Don't Call The Guatemala Sinkhole a Sinkhole

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Click on the photo to see more images of the aftermath of tropical storm Agatha.

The giant sinkhole that opened beneath downtown Guatemala City over the weekend is all the rage right now. There's just one problem: it isn't a sinkhole.

"Sure, it looks a lot like a sinkhole," geologist Sam Bonis told Discovery News from his home in Guatemala. "And a whale looks a lot like a fish, but calling it one would be very misleading."

Instead, Bonis prefers the term "piping feature" — a decidedly less sexy label for the 100-foot deep, 66-foot wide circular chasm. But it's an important distinction, he maintains, because "sinkholes" refer to areas where bedrock is solid but has been eaten away by groundwater, forming a geological Swiss cheese whose contours are nearly impossible to predict.

The situation beneath the country's capital is far different, and more dangerous.

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The lion's share of the city is built on pumice fill — ash flows made up of loose, gravel-like particles deposited during ancient volcanic eruptions. In places, the debris is piled over 600 feet thick, filling up what would otherwise be a v-shaped valley of faulted bedrock. For those peering into the deep dark depths wondering what might be at the bottom, it's either more pumice fill or bedrock. Mixed with a healthy dose of wreckage from the swallowed-up clothing factory.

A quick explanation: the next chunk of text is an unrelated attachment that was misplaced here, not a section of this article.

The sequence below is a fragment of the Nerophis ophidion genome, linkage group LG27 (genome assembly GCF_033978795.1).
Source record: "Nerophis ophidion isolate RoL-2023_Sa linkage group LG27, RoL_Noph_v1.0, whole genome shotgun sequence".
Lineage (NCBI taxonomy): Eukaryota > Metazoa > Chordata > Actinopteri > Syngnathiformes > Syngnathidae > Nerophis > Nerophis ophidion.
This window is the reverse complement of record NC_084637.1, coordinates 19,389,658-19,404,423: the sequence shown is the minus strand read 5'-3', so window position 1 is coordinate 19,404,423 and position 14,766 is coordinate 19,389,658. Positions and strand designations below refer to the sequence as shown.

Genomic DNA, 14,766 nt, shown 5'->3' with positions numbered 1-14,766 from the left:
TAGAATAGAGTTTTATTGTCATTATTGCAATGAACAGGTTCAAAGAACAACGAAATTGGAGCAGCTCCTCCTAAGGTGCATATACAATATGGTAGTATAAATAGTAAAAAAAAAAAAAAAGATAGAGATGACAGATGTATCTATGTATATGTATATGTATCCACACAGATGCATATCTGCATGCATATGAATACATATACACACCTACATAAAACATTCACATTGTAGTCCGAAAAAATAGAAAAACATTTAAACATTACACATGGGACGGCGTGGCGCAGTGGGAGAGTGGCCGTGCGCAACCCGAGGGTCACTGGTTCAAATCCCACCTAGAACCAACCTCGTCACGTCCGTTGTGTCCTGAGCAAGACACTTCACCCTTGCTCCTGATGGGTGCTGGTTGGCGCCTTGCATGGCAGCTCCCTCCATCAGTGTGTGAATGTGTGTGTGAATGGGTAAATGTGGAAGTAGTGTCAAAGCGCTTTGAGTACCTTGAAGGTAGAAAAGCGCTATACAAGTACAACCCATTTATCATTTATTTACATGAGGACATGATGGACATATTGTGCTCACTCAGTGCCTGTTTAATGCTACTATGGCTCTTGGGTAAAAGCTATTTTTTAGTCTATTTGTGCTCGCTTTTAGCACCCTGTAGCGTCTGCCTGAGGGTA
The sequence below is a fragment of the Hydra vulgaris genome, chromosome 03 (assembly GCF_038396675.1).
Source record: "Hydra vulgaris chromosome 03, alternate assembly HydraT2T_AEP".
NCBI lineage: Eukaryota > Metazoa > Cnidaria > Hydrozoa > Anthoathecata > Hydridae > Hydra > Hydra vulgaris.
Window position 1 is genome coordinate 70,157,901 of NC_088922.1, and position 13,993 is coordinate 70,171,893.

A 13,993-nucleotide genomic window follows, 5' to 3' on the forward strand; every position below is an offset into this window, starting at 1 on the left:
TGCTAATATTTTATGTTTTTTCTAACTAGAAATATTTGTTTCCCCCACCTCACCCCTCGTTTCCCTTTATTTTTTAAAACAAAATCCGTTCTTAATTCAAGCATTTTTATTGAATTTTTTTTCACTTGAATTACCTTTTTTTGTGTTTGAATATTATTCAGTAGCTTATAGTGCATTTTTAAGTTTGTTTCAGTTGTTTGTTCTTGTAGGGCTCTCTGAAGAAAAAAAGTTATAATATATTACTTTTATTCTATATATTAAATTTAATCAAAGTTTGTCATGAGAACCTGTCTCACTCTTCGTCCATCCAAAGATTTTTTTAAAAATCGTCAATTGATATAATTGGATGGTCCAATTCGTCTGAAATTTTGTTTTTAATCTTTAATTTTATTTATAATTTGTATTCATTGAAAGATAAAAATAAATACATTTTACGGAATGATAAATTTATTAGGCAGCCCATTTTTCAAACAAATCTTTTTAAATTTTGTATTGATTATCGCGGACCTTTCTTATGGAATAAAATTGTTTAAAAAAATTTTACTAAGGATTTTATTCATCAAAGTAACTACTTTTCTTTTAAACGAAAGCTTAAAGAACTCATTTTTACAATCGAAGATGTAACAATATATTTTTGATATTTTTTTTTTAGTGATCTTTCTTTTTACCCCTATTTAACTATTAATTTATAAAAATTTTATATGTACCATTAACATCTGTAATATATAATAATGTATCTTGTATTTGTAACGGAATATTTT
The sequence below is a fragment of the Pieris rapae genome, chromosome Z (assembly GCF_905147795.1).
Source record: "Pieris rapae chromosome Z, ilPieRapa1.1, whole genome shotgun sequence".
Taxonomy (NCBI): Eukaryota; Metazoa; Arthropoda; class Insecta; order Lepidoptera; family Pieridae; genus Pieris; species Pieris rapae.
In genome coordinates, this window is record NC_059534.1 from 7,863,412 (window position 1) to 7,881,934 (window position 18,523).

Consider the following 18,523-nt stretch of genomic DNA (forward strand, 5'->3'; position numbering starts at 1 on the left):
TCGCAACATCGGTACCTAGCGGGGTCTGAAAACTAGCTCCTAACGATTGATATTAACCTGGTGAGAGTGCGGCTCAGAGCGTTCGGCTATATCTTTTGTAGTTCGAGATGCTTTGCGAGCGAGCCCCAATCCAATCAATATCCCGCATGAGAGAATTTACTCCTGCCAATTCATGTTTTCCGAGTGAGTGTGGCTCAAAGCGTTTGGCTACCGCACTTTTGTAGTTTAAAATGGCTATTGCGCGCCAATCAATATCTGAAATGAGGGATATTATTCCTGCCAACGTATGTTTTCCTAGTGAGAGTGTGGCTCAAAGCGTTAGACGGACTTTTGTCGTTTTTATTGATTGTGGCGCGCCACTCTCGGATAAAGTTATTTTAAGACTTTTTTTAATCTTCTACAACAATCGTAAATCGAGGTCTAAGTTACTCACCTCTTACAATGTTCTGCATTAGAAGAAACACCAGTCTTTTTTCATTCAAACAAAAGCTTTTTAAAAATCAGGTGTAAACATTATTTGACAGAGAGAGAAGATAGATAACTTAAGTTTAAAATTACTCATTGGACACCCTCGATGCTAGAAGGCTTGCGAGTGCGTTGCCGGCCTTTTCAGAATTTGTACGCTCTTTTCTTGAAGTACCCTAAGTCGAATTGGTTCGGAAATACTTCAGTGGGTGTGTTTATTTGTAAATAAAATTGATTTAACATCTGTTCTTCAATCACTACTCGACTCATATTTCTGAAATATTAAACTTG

In 2007, a similar hole opened after a sewage pipe broke pipe just a few blocks from this weekend's disaster. Bonis was part of a team of geologists and engineers brought in to investigate and advise officials on what went wrong.

"Our recommendation was that this could happen again," he recalled. "When you have water flowing from storm water runoff, a sewage pipe, or any kind of strong flow, it eats away at the loose material. We don't know how long it has to go on before it collapses. But once it starts collapsing, God help us."

The Guatemala City metro area is home to nearly 3 million people. Not all of them live on the fill — Bonis estimates around 1-1.5 million, with the rest perched on the valley walls — but by mislabeling the feature a sinkhole, it distracts from a dangerous situation that could be mitigated, if not neutralized, by better handling of the city's runoff and waste water.

"I'd hate to have to be in the government right now," Bonis, who worked for the Guatemalan government's Instituto Geografico Nacional for sixteen years, said. "There is an excellent potential for this to happen again. It could happen almost anywhere in the city."

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